Source: Review Copy via Flamingnet Teen Book Reviews
Two broken people, destroyed by circumstance and the irreversible passage of time.
There is Tom -- the uni drop-out who spends his time pining for the girl whose heart he broke so many winters ago. Drowning in regret, he finds solace in escape, just as his alcoholic father blots out the world when life becomes too much to handle. And then there is Tom’s Aunt Georgie, confused and yearning for understanding after that one little event that fractured her life, even though the one person who can mend her is the one who broke her in the first place.
This is the story of the rediscovery of hope, as bits and pieces of Tom and Georgie’s lives continue to chip off and crumble in front of their weary eyes. This is where the healing begins.
I would never have given this book a second glance if shown its American cover: A boy guitarist in a striped shirt? Come on… How much more unoriginal can you get? However, I’ve had the luck to read a few of the brilliant Melina Marchetta’s works before and have thoroughly enjoyed every single one. To say that I was excited to start The Piper’s Son would be the understatement of the century.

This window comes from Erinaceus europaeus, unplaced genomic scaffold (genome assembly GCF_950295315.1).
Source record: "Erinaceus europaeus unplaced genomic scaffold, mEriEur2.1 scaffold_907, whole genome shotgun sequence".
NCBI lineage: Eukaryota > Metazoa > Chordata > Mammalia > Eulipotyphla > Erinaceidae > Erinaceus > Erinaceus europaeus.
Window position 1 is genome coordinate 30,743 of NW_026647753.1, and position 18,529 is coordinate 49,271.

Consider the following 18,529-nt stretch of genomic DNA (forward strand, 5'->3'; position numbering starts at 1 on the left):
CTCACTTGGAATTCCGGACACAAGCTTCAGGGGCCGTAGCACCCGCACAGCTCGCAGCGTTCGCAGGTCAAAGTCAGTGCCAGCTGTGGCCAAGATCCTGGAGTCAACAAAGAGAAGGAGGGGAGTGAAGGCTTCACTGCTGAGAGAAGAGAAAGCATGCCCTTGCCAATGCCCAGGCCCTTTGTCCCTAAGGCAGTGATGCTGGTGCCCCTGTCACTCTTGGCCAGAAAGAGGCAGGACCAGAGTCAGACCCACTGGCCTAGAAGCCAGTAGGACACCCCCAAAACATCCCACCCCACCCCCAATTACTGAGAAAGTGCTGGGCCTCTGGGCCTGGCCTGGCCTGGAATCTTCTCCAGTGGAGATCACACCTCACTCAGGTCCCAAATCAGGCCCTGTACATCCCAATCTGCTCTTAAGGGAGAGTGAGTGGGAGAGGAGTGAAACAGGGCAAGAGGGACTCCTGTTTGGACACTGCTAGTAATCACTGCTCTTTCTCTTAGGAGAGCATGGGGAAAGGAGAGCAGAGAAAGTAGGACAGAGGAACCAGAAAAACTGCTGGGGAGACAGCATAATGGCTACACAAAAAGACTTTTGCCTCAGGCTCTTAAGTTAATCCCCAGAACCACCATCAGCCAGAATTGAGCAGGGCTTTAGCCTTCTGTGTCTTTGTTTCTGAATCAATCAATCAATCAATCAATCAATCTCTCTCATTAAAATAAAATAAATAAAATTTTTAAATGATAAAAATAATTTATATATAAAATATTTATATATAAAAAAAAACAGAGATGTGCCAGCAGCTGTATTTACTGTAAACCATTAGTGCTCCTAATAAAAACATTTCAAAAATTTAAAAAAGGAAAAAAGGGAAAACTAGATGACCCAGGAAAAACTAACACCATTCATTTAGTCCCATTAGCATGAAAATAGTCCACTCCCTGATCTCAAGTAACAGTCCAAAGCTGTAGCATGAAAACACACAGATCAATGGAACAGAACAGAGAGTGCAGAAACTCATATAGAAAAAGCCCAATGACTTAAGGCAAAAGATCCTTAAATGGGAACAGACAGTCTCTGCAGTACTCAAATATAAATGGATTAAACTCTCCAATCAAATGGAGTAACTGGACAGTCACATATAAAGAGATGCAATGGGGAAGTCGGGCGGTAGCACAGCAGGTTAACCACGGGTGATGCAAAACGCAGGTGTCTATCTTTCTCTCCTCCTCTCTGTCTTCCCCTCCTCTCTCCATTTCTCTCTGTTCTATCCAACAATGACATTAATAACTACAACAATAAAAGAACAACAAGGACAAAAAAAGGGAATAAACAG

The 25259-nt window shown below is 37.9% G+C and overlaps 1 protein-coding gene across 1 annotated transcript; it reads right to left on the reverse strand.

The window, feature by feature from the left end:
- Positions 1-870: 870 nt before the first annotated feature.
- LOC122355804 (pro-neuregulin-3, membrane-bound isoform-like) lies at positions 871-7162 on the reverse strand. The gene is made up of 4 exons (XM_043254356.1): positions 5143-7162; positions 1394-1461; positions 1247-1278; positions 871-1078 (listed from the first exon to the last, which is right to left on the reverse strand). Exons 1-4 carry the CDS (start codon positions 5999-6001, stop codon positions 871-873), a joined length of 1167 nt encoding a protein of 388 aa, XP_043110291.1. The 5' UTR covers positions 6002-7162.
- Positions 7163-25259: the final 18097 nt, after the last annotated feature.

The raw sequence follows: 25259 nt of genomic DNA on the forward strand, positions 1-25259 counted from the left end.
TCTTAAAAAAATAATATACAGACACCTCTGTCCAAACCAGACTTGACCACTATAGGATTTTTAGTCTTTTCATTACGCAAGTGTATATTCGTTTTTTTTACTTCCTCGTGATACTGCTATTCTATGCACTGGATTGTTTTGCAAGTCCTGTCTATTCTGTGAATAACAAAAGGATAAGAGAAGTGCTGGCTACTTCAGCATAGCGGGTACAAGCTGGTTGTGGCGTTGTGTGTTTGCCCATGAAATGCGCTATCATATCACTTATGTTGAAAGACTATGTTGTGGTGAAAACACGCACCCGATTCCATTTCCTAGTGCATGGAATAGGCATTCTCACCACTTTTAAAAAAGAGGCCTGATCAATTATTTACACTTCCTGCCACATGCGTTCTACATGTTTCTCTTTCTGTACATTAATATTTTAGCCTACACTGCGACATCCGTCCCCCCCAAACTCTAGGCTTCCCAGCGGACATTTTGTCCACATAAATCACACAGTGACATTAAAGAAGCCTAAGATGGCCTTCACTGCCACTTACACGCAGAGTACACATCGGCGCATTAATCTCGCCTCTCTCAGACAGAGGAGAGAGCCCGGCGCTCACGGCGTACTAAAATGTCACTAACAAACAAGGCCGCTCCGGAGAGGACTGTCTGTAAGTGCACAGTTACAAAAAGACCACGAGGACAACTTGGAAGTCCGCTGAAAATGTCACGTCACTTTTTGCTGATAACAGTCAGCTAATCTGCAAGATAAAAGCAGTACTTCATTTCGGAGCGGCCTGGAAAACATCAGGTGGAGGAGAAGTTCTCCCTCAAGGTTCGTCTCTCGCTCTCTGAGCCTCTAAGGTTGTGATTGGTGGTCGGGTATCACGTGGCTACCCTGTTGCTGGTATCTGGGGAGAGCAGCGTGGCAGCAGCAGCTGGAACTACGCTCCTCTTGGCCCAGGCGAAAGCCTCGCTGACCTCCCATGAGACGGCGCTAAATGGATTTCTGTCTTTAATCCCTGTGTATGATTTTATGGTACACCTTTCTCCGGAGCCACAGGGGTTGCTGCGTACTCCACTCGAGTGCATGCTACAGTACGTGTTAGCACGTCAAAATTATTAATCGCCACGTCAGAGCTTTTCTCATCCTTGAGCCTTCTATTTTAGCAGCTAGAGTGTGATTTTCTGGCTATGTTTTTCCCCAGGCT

Who would have thought that Marchetta could take something that resembled a cheesy Asian drama in character and plot and portray it as something so raw and real? You have your heart-broken protagonist with the messed-up family and the unrequited love and an adult counterpart with a marriage ripped apart by an affair. As usual, angst is always present, snaking its way through the story and leaving slimy trails of betrayal in its wake. It takes talent to write cliché into something of beauty and sadness and growth and forgiveness. Even though this book is as far from the fantasy genre as you can get, The Piper’s Son was magical. Yes, realistic novels can be magical, too.
And despite the almost depressing feel of the synopsis, there is also an abundance of humor -- puns, sarcasm, and witty remarks about random things such as a certain grandfather’s bum in super short jogging shorts and the mortification that accompanies said shorts during morning jogs around the neighborhood.
A sort-of sequel of Saving Francesca but with a side character as the main one instead, The Piper’s Son is one of those rare books that deserves a re-read. Even the second time will be as engrossing as the first.